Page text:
Tommy Norment: 5 Fast Facts You Need to Know

Tommy Norment

Facebook/Tommy Norment Tommy Norment, Virginia Senate majority leader, edited yearbook filled with racist slurs, images.

Virginia state Senate Majority Leader Tommy Norment edited a Virginia Military Institute yearbook that featured extensive racist slurs and blackface photos, The Virginia Pilot reported.

Norment, a Republican who represents James City County, was the managing editor of The Bomb, the school’s annual yearbook.

The yearbook features multiple photos of men dressed in blackface, the N-word, and references to slurs denigrating Asians and Jews.

The yearbook was published in 1968, the first year black students were allowed to enroll at the institute.

The revelation comes after Virginia Governor Ralph Northam and Attorney General Mark Herring both admitted to wearing blackface while in college. Northam is facing mounting calls to resign.

Here’s what you need to know:

1. Virginia Senate Leader Tommy Norbert Edited Yearbook Filled With Racist Photos & Slurs

Tommy Norbert, the Republican Senate majority leader who has served in the chamber since 1992, was the editor of “The Bomb,” the Virginia Military Institute’s annual yearbook, in 1968.

The yearbook includes a photo of a student posing in blackface at a party and another image showing two men in blackface holding a football.

The N-word is used at least once in the yearbook and a student from Bangkok, Thailand is called a “Chink” and a “Jap” on the pages.

A blurb under one man’s photo says, “He was known as the ‘Barracks Jew’ having his fingers in the finances of the entire Corps.”

2. Norment Refuses to Discuss Report

Norment refused to comment on the yearbook when he was asked about it by reporters before a Republican Caucus meeting Thursday.

“I’m here to pass a budget today,” he said.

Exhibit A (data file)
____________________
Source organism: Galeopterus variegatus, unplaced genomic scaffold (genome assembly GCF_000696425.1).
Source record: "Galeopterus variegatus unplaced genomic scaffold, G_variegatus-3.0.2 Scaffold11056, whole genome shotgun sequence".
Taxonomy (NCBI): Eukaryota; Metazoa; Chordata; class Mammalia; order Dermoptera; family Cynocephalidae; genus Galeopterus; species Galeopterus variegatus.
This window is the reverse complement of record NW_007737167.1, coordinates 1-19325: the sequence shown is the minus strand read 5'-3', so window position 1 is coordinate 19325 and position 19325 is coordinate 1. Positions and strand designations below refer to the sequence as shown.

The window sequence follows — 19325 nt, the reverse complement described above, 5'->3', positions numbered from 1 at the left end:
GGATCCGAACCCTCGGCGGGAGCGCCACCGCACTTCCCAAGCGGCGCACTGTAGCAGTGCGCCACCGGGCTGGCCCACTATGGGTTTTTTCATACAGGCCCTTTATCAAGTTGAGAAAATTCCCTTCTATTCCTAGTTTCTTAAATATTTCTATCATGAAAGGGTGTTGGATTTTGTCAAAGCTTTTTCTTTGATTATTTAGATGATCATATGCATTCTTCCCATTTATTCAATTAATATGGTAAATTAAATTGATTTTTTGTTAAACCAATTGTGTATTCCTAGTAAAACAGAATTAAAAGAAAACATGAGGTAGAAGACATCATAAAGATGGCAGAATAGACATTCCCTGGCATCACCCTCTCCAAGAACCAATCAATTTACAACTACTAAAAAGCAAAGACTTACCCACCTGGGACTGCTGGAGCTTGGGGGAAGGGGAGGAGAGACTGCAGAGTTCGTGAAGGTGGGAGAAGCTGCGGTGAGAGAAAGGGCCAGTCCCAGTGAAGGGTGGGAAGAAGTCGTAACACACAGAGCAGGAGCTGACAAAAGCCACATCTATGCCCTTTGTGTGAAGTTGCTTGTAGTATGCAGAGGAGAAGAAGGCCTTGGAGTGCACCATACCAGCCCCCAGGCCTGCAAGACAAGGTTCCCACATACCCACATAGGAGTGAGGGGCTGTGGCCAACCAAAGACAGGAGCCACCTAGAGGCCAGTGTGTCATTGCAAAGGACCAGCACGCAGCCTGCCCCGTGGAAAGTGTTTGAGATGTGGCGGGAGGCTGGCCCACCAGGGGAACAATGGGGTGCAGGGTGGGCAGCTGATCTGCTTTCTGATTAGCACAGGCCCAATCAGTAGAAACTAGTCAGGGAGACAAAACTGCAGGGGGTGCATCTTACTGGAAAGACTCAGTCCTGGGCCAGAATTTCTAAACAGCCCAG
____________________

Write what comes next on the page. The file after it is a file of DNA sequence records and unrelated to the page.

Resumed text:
The Virginia Pilot reports that the yearbook was published the same year that black students were first allowed to enroll at the military institute.

“The only thing I’m talking about today is the budget,” Norment repeated to reporters Thursday.

3. Military Institute Spox: ‘It Was a Different Time Not a Sufficient Explanation’

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Col. Stewart MacInnis, VMI’s director of communications, told The Virginia Pilot that he could not comment on “what was going through people’s minds then, or why they thought this was appropriate.”

“The point that it was a different time may not be a sufficient explanation, in my mind,” he said.

The Virginia Pilot published a blurb written by Norment in the yearbook’s editors page.

“It has been the objective of this year’s Bomb staff to concentrate on the VMI as it exists in actuality, not in theory,” Norment wrote. “There is an ever-broadening chasm between the two positions. With the completion of this editorial and the 1968 Bomb, I regretfully leave behind the theme ‘Honor Above Self’ and the loyalty of a few selected Brother Rats. Work on the Bomb has permitted me to release four years of inhibitions. And now, I am sorry our work is completed. It is a feeling only genuinely understood by those of us who labored in the ‘den of inequity.’”

4. Embattled Gov. Ralph Northam Also Attended Military Institute

Northam also attended VMI and graduated the school in 1981.

His yearbook lists his nickname as “Coonman,” though it’s unclear why.

Last week, the conservative news site Big League Politics published a photo from Northam’s medical school yearbook showing two men, one who was dressed in blackface and another dressed in a Ku Klux Klan robe. The report purported that one of the men was Northam.

Northam initially admitted he was in the photo and apologized before walking his admission back. He did not appear in the photo, Northam said, but dressed up in blackface in another incident for a Michael Jackson costume.

Northam is facing calls from both parties to resign.

5. Virginia Blackface Scandals Could Flip State Leadership

If Northam does step down it is entirely unclear who would replace him.

In a normal situation, Lt. Gov. Justin Fairfax would be elevated to the Governor’s Mansion until the end of Northam’s term but Fairfax is dealing with a scandal of his own.

California professor Vanessa Tyson says Fairfax sexually assaulted her while they were both attending the 2004 Democratic National Convention in Boston. Fairfax has denied the allegation and, according to NBC News, attempted to disredit Tyson in a private meeting and referred to her as a “b***h.”

If Fairfax is unable to take over in the case that Northam resigns, Attorney General Mark Herring would be next in line.

But Herring admitted in a statement Wednesday that he too wore blackface in college for a costume depicting a rapper.

If neither of the three top Democrats in the state can serve as governor, the next person in the line of succession is Republican Virginia House Speaker Kirk Cox.

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